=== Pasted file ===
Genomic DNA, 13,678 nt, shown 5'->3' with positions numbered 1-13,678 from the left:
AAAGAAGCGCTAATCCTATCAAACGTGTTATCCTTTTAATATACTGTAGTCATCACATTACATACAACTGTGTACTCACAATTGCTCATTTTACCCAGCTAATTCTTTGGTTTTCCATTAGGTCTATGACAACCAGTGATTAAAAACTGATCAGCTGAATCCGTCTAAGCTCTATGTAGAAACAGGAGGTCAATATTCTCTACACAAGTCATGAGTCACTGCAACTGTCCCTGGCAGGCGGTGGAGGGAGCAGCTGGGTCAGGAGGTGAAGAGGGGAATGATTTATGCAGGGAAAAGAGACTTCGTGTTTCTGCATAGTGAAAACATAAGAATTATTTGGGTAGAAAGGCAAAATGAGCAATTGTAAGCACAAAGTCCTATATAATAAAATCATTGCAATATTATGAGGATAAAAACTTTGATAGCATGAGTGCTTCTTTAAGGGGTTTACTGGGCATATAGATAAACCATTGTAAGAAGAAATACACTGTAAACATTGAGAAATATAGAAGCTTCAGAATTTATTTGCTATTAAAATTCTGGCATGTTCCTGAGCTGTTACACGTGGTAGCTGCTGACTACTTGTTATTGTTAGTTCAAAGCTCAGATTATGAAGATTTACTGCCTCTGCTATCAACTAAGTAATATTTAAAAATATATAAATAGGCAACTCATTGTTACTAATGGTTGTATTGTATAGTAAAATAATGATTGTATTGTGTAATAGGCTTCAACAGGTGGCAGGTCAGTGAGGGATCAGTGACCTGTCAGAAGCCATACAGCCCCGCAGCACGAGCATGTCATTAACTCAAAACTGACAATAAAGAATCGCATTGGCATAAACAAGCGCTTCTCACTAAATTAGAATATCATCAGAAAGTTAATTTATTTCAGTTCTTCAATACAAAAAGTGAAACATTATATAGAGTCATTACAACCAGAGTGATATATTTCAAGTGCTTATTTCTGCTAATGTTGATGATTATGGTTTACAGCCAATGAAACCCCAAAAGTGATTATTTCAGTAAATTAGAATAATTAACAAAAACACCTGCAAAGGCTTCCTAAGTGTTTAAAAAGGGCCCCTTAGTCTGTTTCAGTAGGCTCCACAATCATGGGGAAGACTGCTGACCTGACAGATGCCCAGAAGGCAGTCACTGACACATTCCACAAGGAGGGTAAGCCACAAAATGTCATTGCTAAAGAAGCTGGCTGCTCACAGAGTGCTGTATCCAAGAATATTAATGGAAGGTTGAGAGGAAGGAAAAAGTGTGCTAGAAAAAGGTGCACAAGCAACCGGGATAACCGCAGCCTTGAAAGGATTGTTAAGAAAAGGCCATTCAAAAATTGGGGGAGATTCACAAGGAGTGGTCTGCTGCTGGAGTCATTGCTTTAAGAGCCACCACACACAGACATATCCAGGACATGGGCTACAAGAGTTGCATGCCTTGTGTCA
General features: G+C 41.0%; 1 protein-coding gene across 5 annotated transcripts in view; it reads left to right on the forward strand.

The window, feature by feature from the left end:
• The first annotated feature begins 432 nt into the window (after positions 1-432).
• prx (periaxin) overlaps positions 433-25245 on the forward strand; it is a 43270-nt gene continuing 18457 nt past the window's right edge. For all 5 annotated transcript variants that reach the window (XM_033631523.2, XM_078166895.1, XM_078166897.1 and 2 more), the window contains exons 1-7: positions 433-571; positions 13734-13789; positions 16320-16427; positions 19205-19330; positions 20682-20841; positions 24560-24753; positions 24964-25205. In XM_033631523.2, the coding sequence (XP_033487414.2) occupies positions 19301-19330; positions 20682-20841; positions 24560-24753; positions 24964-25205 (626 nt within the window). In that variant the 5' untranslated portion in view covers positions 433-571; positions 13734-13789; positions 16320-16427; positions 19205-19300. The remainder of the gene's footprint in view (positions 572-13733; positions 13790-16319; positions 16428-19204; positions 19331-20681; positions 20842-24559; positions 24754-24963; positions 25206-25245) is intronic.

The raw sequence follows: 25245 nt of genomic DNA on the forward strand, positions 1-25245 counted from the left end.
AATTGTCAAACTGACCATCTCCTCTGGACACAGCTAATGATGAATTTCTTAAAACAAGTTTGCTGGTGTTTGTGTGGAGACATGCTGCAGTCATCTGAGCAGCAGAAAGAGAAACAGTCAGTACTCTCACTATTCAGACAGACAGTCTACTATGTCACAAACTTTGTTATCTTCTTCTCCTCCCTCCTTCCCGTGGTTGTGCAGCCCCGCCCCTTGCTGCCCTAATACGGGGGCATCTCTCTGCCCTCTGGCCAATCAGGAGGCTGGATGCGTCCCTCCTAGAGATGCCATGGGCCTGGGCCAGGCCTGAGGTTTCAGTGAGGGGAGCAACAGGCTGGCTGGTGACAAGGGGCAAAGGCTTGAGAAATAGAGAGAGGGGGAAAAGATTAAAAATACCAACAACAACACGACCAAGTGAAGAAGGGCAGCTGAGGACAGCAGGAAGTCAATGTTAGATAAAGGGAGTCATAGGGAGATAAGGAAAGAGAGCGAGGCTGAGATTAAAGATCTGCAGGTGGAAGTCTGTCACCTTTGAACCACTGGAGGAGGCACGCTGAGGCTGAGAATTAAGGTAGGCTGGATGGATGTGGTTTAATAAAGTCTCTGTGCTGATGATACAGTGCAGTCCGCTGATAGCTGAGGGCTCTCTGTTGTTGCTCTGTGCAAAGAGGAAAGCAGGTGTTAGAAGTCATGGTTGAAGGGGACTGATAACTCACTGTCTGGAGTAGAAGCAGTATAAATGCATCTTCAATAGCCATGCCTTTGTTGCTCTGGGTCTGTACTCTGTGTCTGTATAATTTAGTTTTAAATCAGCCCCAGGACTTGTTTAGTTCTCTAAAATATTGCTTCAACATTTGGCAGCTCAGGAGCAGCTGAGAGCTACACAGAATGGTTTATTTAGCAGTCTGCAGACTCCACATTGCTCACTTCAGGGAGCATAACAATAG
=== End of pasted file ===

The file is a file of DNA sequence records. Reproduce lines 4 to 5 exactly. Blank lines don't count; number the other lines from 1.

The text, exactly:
The window, feature by feature from the left end:
• The first annotated feature begins 432 nt into the window (after positions 1-432).